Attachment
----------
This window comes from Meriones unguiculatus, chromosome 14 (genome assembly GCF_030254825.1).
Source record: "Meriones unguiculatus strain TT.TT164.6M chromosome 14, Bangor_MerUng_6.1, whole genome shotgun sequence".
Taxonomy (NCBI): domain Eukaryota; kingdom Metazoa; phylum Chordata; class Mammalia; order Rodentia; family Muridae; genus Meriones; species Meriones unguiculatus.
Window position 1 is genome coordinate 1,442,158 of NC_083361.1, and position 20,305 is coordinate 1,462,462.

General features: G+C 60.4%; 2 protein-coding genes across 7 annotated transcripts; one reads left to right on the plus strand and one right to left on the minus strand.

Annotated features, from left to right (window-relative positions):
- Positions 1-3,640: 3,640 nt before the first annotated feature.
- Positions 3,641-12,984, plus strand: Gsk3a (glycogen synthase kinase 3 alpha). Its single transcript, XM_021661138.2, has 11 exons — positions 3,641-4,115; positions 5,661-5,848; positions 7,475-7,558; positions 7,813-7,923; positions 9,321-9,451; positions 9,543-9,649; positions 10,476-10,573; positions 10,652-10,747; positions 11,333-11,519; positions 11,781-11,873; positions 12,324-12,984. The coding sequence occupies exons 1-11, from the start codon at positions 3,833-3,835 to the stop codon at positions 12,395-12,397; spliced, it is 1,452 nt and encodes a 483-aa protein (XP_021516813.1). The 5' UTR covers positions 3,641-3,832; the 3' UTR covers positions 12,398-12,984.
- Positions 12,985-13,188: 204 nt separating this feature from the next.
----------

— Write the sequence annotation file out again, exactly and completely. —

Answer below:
This window comes from Meriones unguiculatus, chromosome 14 (genome assembly GCF_030254825.1).
Source record: "Meriones unguiculatus strain TT.TT164.6M chromosome 14, Bangor_MerUng_6.1, whole genome shotgun sequence".
Taxonomy (NCBI): domain Eukaryota; kingdom Metazoa; phylum Chordata; class Mammalia; order Rodentia; family Muridae; genus Meriones; species Meriones unguiculatus.
Window position 1 is genome coordinate 1,442,158 of NC_083361.1, and position 20,305 is coordinate 1,462,462.

General features: G+C 60.4%; 2 protein-coding genes across 7 annotated transcripts; one reads left to right on the plus strand and one right to left on the minus strand.

Annotated features, from left to right (window-relative positions):
- Positions 1-3,640: 3,640 nt before the first annotated feature.
- Positions 3,641-12,984, plus strand: Gsk3a (glycogen synthase kinase 3 alpha). Its single transcript, XM_021661138.2, has 11 exons — positions 3,641-4,115; positions 5,661-5,848; positions 7,475-7,558; positions 7,813-7,923; positions 9,321-9,451; positions 9,543-9,649; positions 10,476-10,573; positions 10,652-10,747; positions 11,333-11,519; positions 11,781-11,873; positions 12,324-12,984. The coding sequence occupies exons 1-11, from the start codon at positions 3,833-3,835 to the stop codon at positions 12,395-12,397; spliced, it is 1,452 nt and encodes a 483-aa protein (XP_021516813.1). The 5' UTR covers positions 3,641-3,832; the 3' UTR covers positions 12,398-12,984.
- Positions 12,985-13,188: 204 nt separating this feature from the next.